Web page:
Researchers from Trend Micro at Black Hat Asia claim that criminals have pre-infected millions of Android devices with malicious firmware before the devices ever leave their manufacturing.
The manufacturing of the gadgets is outsourced to an original equipment manufacturer (OEM). According to the researchers, this outsourcing makes it possible for someone in the manufacturing process, like a firmware provider, to infect devices as they are shipped out with malicious code.
The team at Trend Micro termed the issue “a growing problem for regular users and enterprises.” Thus use it as a combined warning and reminder.
Viruses started to be introduced as the cost of mobile phone firmware decreased. Distributors of firmware finally found themselves in such fierce competition with one another that they could not demand payment for their goods.
The senior Trend Micro researcher Fyodor Yarochkin responded, “But of course, there’s no free stuff,” He explained that because of this competitive environment, the firmware has started to include undesired features like silent plugins.
The team searched through several firmware images for malicious software. Over 80 plugins were discovered, though many were not extensively used.
Notably, the most significant plugins had a business model developed around them, were bought and sold illegally, and were openly promoted on websites like Facebook, blogs, and YouTube.
Malware’s Goal Is To Steal Information Or Use It To Gain Money
The malware’s goal is to steal information or to profit from the collection or delivery of information.
The infection turns the devices into proxies used to monetize through advertisements and click fraud, steal and sell SMS messages, hijack social media and online messaging accounts, and steal contacts.
Further, proxy plugins are one form of a plugin that lets the criminal rent out devices for up to five minutes at a time. For instance, people renting the device’s control could learn about keystrokes, location, IP address, and more.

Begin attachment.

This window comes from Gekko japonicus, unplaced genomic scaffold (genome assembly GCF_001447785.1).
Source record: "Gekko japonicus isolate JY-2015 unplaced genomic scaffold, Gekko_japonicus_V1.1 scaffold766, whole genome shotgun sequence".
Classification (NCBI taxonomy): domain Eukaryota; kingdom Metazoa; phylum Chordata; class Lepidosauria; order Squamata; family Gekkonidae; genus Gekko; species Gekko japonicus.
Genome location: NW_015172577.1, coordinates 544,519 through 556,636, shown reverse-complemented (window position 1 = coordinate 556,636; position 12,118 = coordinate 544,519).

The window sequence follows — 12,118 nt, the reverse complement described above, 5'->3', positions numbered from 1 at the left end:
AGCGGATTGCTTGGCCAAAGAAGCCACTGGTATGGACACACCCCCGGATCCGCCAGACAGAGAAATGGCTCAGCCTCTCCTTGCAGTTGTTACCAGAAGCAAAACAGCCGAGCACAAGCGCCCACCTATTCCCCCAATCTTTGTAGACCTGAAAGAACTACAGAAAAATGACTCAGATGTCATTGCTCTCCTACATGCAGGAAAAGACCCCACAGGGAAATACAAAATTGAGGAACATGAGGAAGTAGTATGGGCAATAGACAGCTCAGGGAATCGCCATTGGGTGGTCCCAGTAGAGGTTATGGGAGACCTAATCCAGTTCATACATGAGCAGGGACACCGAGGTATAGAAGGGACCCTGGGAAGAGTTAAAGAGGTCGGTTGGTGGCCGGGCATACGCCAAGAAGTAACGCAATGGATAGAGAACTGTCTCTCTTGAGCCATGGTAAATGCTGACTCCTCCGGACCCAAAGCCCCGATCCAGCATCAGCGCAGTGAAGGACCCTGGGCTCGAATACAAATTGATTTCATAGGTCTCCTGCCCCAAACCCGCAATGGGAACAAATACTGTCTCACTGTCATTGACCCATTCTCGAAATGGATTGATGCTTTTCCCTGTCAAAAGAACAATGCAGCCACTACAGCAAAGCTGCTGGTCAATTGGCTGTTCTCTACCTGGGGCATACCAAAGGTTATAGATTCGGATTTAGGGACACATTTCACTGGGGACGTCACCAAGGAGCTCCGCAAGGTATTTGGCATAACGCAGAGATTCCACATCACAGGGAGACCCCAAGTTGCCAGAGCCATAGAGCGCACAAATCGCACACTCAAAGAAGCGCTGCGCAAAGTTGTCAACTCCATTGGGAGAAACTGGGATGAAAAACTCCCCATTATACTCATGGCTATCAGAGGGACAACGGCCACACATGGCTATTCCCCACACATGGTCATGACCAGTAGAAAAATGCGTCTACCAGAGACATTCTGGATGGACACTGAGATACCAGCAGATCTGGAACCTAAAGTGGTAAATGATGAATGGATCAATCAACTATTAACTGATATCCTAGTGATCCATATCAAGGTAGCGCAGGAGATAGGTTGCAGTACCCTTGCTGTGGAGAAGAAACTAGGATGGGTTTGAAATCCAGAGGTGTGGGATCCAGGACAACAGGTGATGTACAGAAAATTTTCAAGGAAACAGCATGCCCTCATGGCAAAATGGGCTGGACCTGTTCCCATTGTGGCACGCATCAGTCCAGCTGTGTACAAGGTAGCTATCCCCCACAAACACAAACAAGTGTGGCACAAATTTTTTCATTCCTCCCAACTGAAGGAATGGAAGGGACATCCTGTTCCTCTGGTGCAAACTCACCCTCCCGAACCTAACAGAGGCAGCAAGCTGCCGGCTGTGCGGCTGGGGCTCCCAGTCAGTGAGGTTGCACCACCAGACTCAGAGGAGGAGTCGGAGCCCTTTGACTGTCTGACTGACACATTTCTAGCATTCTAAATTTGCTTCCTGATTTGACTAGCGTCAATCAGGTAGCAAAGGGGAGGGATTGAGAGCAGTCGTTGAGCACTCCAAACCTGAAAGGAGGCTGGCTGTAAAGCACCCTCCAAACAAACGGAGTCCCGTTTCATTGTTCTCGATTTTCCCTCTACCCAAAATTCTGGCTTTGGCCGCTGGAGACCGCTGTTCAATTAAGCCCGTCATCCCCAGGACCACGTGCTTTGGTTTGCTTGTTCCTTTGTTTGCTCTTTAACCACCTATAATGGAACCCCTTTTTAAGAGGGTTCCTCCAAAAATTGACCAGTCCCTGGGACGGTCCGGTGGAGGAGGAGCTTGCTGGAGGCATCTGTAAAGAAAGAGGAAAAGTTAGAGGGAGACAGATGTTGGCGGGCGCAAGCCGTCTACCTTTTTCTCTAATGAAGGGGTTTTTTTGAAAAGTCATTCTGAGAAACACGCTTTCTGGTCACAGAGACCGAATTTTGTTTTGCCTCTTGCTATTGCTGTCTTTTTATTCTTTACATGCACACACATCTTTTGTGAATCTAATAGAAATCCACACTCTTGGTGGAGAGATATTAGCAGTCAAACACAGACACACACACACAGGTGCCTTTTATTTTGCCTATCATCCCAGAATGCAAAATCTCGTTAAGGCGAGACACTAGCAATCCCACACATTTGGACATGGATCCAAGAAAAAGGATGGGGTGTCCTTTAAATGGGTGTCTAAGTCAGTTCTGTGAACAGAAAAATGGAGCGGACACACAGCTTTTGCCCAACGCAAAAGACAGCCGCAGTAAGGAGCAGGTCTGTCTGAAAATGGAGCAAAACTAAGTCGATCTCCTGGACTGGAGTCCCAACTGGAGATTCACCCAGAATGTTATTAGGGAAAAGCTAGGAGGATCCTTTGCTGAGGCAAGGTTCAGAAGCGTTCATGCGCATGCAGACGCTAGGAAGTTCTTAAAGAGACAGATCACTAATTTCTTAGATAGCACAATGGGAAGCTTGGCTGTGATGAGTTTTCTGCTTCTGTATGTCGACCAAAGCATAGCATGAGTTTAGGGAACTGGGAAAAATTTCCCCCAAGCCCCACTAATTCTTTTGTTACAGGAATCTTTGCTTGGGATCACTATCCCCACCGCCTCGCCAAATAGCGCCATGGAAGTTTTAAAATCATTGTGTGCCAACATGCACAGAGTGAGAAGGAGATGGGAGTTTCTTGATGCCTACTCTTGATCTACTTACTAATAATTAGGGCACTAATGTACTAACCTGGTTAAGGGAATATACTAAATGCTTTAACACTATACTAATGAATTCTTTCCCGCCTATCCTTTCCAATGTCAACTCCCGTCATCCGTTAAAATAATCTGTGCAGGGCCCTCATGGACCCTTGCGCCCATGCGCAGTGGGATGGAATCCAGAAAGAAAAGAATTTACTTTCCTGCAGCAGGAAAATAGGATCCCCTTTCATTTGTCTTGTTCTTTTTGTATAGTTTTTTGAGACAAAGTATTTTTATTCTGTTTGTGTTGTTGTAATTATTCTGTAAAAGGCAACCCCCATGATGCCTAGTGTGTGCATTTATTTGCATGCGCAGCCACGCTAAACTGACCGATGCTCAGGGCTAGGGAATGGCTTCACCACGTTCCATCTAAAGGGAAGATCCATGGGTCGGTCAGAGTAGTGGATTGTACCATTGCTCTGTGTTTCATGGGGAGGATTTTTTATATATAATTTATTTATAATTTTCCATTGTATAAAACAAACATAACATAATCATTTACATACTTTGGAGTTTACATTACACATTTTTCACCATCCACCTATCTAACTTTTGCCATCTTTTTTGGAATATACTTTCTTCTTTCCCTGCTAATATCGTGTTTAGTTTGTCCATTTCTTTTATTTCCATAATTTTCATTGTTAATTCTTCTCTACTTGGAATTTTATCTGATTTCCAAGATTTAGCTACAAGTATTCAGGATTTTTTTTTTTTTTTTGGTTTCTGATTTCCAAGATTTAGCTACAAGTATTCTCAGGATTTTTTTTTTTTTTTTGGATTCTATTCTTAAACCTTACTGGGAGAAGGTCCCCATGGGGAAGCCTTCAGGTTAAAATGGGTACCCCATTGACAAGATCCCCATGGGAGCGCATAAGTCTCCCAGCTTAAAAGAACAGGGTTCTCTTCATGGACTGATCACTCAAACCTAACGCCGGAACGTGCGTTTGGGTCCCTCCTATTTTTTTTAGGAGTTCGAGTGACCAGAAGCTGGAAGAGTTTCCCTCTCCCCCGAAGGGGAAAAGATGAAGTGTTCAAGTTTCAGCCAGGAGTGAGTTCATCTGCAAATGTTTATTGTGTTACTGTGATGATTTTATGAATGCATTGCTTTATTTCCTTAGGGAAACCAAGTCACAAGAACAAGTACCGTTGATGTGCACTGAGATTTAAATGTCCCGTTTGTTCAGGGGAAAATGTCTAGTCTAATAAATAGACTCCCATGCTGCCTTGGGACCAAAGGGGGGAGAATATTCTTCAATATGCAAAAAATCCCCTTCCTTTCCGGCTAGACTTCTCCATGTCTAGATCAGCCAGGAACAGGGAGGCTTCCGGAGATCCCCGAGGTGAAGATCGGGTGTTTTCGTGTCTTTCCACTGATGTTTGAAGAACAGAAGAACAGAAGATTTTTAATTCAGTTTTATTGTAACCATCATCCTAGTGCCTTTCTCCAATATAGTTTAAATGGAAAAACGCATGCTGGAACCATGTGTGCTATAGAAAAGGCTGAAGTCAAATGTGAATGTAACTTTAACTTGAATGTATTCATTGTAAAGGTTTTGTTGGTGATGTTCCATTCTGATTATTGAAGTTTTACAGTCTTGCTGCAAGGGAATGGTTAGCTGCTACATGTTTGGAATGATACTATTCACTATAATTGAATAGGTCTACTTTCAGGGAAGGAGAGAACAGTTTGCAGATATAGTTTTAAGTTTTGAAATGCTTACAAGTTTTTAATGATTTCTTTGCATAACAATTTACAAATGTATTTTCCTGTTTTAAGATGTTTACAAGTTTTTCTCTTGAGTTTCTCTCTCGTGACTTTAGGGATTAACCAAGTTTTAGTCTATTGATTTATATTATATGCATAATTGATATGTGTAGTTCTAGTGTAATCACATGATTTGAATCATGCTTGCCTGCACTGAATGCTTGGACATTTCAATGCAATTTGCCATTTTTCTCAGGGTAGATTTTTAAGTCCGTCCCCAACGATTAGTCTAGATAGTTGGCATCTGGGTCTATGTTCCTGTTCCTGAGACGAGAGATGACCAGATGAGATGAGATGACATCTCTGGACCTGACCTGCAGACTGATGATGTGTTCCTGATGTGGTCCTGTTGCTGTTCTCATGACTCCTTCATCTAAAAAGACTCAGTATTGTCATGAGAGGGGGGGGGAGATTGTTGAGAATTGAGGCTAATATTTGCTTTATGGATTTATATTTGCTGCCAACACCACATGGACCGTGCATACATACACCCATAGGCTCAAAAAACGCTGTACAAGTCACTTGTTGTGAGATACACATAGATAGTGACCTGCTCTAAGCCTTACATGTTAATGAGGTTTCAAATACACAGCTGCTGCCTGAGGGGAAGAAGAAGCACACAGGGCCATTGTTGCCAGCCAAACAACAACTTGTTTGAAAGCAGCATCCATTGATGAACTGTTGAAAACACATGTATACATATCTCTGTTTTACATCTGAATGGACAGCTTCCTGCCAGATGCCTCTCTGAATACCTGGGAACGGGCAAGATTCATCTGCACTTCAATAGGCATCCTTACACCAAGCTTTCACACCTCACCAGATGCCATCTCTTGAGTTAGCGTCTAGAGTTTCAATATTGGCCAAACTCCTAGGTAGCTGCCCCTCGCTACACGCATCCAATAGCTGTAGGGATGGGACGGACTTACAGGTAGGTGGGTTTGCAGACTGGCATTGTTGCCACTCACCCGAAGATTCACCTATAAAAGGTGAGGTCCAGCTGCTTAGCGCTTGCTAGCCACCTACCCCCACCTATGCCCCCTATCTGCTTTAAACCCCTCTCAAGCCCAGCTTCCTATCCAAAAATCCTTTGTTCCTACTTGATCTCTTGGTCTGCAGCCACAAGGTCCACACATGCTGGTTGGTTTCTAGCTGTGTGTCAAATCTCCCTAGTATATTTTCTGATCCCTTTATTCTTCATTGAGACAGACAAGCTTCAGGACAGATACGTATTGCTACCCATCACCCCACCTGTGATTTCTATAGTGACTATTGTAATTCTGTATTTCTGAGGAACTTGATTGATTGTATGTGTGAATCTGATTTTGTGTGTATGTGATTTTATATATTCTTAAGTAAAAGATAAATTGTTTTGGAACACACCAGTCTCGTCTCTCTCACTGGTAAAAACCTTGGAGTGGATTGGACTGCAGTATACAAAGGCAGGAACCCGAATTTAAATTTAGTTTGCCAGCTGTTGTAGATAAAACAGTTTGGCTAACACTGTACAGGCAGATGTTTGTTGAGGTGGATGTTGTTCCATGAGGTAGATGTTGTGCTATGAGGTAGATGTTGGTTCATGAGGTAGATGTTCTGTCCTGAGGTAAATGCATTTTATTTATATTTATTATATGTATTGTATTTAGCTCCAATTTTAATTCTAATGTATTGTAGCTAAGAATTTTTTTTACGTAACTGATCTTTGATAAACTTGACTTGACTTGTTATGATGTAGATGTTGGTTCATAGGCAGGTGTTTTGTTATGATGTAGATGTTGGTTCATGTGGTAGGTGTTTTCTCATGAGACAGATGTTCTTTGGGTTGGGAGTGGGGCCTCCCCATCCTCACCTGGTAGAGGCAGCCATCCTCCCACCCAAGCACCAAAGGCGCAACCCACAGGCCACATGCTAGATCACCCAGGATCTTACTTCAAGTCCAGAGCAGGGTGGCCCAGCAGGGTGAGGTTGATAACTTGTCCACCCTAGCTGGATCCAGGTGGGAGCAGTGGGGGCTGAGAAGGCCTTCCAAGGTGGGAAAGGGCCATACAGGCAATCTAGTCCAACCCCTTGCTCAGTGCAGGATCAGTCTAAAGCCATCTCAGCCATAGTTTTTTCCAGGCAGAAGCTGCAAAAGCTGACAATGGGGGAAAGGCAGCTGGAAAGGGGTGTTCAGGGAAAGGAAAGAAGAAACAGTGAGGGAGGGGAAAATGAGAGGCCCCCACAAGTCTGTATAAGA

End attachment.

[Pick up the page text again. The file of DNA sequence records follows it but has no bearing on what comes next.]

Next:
“The user of the proxy will be able to use someone else’s phone for 1200 seconds as an exit node,” said Yarochkin.
Likewise, he said that the team discovered a Facebook cookie plugin employed to gather data from the Facebook app.
The researchers determined from telemetry data that there are at least millions of infected devices worldwide, primarily in Southeast Asia and Eastern Europe. The researchers claimed that the perpetrators themselves had self-reported a figure of 8.9 million.
Although the word “China” appeared numerous times in the presentation, including in an origin narrative tied to the creation of the dodgy firmware, the duo refused to address where the dangers were coming from.
Yarochkin advised the audience to consider the locations of the majority of the world’s OEMs and draw their conclusions.
He added that it is challenging to determine precisely how this infection gets into this mobile phone because we are unsure of when it entered the supply chain.
“Big brands like Samsung, like Google, took care of their supply chain security relatively well, but for threat actors, this is still a very lucrative market,” said Yarochkin.
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